FEARS the Catholic church could diminish in the region over the next decade have emerged in a new study.

Leading North East priest Father Paul Zielinski, of the Catholic Diocese of Hexham and Newcastle, has warned of potential widespread closures and dwindling clergy cover at Mass attendances, if trends from the last 10 years continue.

The worrying scenario facing deaneries in Newcastle and Hexham were on the agenda at a crucial Bishop’s Council meeting which began last night.

Mass attendances in the diocese have continued to fall, dropping by 13,347 from 52,563 in 2001, to 39,216 in 2009.

Fr Zielinski, head of the deanery covering most of the Tyne Valley, has produced a list of concerning scenarios potentially faced by the church, alongside changes proposed for the other 17 deaneries also on the table at the debate.

The present number of active priests stands at 115 but is likely to fall to 73, warns Fr Zielinski.
He has also raised the prospect of many of the 181 parishes having to be cut back, with churches in the diocese covering Berwick to Teesside closing, priests’ houses being rented out and greater pressure put on retired priests, deacons and ministers to work again.

The consequences of falling Mass figures and the declining number of clergy were being debated at last night’s behind-closed-doors meeting, which is expected to last several days.
Fr Zielinski told The Journal last night: “We face a huge challenge in the future to maintain the current level of the Catholic church. My study appears gloomy but we must face the real problems head-on. The concept of Sunday worship is disappearing. People do not consider that day as a time for rest and reflection any more in our 24/7 culture.

“We are in danger of losing what makes the church a source of immense wellbeing.”

Personal Ordinariate established

The Personal Ordinariate was established today ( still not sure about the incardination of those deacons on the 13th then). I`m very pleased to see one of the three former bishops, Rev Keith Newton, is the Ordinary.

Here is the text of the Vatican announcement:


In accordance with the provisions of the Apostolic Constitution Anglicanorum coetibus of Pope Benedict XVI (November 4, 2009) and after careful consultation with the Catholic Bishops Conference of England and Wales, the Congregation for the Doctrine of the Faith has today erected a Personal Ordinariate within the territory of England and Wales for those groups of Anglican clergy and faithful who have expressed their desire to enter into full visible communion with the Catholic Church. The Decree of Erection specifies that the Ordinariate will be known as the Personal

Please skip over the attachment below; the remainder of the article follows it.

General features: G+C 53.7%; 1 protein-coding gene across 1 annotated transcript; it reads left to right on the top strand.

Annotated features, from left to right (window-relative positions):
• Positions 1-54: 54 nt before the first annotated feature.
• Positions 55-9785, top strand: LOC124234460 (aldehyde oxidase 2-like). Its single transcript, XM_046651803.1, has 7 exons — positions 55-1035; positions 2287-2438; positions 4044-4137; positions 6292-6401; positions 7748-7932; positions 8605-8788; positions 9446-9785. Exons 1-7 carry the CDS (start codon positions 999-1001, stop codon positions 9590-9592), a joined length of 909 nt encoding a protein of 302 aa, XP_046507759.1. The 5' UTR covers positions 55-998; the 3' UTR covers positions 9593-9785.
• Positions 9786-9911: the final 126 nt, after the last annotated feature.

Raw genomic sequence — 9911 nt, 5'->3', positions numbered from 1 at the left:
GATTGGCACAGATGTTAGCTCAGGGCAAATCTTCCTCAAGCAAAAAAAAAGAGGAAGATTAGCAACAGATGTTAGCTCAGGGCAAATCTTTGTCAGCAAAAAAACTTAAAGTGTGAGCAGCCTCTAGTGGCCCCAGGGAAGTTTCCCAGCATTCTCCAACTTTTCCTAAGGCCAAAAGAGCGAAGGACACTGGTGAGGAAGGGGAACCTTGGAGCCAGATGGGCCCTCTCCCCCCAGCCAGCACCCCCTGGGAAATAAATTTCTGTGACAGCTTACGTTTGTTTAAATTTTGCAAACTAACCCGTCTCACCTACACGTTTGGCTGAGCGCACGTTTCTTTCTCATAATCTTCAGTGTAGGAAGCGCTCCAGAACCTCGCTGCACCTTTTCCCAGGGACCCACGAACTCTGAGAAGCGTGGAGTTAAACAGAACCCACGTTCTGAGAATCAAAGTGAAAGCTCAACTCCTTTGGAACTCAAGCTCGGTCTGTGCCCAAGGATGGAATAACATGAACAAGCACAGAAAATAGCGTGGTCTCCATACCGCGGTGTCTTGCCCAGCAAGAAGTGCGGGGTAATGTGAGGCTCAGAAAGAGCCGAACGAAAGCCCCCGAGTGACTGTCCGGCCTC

Ordinariate of Our Lady of Walsingham and will be placed under the patronage of Blessed John Henry Newman.

A Personal Ordinariate is a canonical structure that provides for corporate reunion in such a way that allows former Anglicans to enter full communion with the Catholic Church while preserving elements of their distinctive Anglican patrimony. With this structure, the Apostolic Constitution Anglicanorum coetibus seeks to balance on the one hand the concern to preserve the worthy Anglican liturgical, spiritual and pastoral traditions and, on the other hand, the concern that these groups and their clergy will be fully integrated into the Catholic Church. For doctrinal reasons the Church does not, in any circumstances, allow the ordination of married men as Bishops. However, the Apostolic Constitution does provide, under certain conditions, for the ordination as Catholic priests of former Anglican married clergy.

Today at Westminster Cathedral in London, the Most Reverend Vincent Nichols, Archbishop of Westminster, ordained to the Catholic priesthood three former Anglican Bishops: Reverend Andrew Burnham, Reverend Keith Newton, and Reverend John Broadhurst.

Also today Pope Benedict XVI has nominated Reverend Keith Newton as the first Ordinary of the Personal Ordinariate of Our Lady of Walsingham. Together with Reverend Burnham and Reverend Broadhurst, Reverend Newton will oversee the catechetical preparation of the first groups of Anglicans in England and Wales who will be received into the Catholic Church together with their pastors at Easter, and to accompany the clergy preparing for ordination to the Catholic priesthood around Pentecost.

The provision of this new structure is consistent with the commitment to ecumenical dialogue, which continues to be a priority for the Catholic Church. The initiative leading to the publication of the Apostolic Constitution and the erection of this Personal Ordinariate came from a number of different groups of Anglicans who have declared that they share the common Catholic faith as it is expressed in the Catechism of the Catholic Church and accept the Petrine ministry as something Christ willed for the Church. For them, the time has now come to express this implicit unity in the visible form of full communion.